the journey.

“The Journey” by Mary Oliver

One day you finally knew
what you had to do, and began,
though the voices around you
kept shouting
their bad advice —
though the whole house
began to tremble
and you felt the old tug
at your ankles.
“Mend my life!”
each voice cried.
But you didn’t stop.
You knew what you had to do,
though the wind pried
with its stiff fingers
at the very foundations,
though their melancholy
was terrible.
It was already late
enough, and a wild night,
and the road full of fallen
branches and stones.
But little by little,
as you left their voices behind,
the stars began to burn
through the sheets of clouds,
and there was a new voice
which you slowly
recognized as your own,
that kept you company
as you strode deeper and deeper
into the world,
determined to do
the only thing you could do —
determined to save
the only life you could save.

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When I was pregnant with Atticus, I dutifully took a breastfeeding class but I refused to take a birthing class. Refused. Did not check out any books about childbirth. Did not look things up on the internet. I went into the hospital with contractions (that I thought were fake) and had done zero research. I was terrified about the whole experience, so I justified my lack of information by assuming that my body would take over for me and also the midwife would be there and so everything would be fine and women have been doing this for millions of years. It sounds crazy now but at the time I couldn’t deal with having to take in all the information and opinions.

I approached the half marathon in much the same way. I figured out my running plan and then got very small amounts of advice from trusted friends, but I did not do any research or buy any gear. It felt too overwhelming. There are so many things to know and way too many things to buy. I just wanted to run, not support the entire industry with the water bottles and the sunglasses and the gels. I guess I was hoping that my body would just do what I trained it to do.

You would think that I would be a person who would research to the max but apparently I am not. World’s worst librarian? It’s possible. Luckily, both times my body did just fine. An epidural would have been nice for the half marathon, though, now that you mention it.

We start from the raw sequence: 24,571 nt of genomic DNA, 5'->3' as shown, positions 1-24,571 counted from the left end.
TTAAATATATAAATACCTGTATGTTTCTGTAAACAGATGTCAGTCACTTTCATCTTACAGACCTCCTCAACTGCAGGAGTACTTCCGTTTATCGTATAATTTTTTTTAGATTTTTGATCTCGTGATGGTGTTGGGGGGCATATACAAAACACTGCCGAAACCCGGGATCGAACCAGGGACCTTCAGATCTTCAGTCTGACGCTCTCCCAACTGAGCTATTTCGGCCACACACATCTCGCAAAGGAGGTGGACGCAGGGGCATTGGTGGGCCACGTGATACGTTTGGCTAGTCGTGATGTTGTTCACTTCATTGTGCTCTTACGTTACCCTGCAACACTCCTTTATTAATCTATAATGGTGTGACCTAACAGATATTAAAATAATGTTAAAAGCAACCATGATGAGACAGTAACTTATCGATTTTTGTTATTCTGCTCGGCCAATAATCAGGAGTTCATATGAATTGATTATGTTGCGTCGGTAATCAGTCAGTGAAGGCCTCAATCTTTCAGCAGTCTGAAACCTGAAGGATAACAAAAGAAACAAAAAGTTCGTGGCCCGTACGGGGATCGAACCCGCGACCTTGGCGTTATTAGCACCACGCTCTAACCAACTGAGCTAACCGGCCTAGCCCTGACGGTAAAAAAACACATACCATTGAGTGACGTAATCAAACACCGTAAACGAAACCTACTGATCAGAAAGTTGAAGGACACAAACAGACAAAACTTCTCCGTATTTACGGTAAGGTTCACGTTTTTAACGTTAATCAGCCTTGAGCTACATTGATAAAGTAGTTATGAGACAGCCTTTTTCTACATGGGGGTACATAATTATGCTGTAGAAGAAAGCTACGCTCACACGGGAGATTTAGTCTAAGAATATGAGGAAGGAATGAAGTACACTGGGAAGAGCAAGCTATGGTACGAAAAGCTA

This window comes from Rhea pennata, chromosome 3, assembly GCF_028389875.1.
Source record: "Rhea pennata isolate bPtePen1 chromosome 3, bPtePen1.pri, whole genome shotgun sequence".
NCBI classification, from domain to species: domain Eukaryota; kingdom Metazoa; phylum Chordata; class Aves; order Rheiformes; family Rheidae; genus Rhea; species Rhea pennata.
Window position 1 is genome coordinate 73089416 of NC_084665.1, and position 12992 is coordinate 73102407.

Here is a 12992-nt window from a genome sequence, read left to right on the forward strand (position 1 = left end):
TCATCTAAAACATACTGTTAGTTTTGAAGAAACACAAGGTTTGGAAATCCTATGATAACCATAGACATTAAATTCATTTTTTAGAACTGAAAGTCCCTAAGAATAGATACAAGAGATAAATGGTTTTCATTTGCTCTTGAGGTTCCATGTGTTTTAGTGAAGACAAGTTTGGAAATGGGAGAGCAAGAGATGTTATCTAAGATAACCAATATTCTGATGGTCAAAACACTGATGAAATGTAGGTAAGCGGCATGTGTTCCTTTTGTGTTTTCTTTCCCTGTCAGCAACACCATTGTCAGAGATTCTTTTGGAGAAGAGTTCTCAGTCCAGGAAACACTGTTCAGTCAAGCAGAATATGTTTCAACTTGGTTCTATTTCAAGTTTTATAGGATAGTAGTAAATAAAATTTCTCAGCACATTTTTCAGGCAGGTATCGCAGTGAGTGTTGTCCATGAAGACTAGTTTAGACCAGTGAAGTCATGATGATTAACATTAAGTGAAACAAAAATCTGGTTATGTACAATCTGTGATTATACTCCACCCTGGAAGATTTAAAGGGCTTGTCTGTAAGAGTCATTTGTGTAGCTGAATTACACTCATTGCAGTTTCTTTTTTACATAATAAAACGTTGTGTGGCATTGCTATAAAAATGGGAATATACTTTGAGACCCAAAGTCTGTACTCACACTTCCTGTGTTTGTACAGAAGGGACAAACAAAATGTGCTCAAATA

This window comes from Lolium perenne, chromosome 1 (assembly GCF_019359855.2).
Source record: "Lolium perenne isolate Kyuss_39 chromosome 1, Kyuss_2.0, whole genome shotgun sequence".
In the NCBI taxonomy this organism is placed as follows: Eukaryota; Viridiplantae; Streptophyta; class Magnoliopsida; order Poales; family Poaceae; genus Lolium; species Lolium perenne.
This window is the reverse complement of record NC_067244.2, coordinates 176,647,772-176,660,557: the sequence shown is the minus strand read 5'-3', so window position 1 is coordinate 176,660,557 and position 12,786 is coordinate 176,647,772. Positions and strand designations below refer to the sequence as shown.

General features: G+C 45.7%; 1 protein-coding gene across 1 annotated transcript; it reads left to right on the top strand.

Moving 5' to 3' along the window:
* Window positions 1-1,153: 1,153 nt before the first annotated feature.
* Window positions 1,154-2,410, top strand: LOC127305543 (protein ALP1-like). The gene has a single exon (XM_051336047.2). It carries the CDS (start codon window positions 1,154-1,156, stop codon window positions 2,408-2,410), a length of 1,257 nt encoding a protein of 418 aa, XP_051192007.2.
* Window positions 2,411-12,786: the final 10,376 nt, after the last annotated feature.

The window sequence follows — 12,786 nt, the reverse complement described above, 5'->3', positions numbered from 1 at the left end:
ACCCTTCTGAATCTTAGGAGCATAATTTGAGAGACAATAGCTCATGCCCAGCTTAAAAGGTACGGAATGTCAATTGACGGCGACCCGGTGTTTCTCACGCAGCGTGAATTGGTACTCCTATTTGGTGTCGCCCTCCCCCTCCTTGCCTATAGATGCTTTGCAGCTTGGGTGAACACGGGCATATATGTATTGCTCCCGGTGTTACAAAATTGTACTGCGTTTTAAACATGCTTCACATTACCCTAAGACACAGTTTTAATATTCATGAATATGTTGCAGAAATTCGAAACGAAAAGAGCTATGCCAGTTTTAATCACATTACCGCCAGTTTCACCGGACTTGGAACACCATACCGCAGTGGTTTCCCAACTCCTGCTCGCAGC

After the race I realized how much I had responded to both of those situations from a place of fear. During pregnancy, I was afraid of motherhood and how my life was going to change. Before the race, I was afraid of failing and also afraid of the super fit people who would be running with me. I thought I would be the slowest pudgiest person in attendance. And the shortest. And that everyone would laugh at me. (I get really anxious around anything that seems like gym class.) So I did my running but didn’t open myself to the experience more than that.

What was beautiful to me about the race was that none of that mattered. It goes without saying that everyone in my section (aka the slow people) was nice and encouraging and some of them were pudgy, too. The people holding signs along the route did not jeer at me for having to walk up the hills. No one rolled their eyes at me for not having the right gear. Instead the people along the way generously offered their time and themselves as they cheered us on. One lady even offered free bloody marys. (Which seemed gross to me but was kind of her just the same.) I was too nervous to open myself to the experience, but the day opened itself to me just the same. I shared smiles and laughs and frustrations with strangers and friends, and I gratefully accepted the community around me because I needed them and was too hot and tired to let my brain object.

I shouldn’t be surprised by these kindnesses but I am, again and again. Instead of a clenched fist, there is the open hand of grace offering encouragement. On Sunday it looked like silly signs and sounded like cowbells and tasted like cold water in the hot sun. I am grateful for these small gifts that help pull me out of the dark hidden places of fear and into the light, offering hope for the journey ahead.

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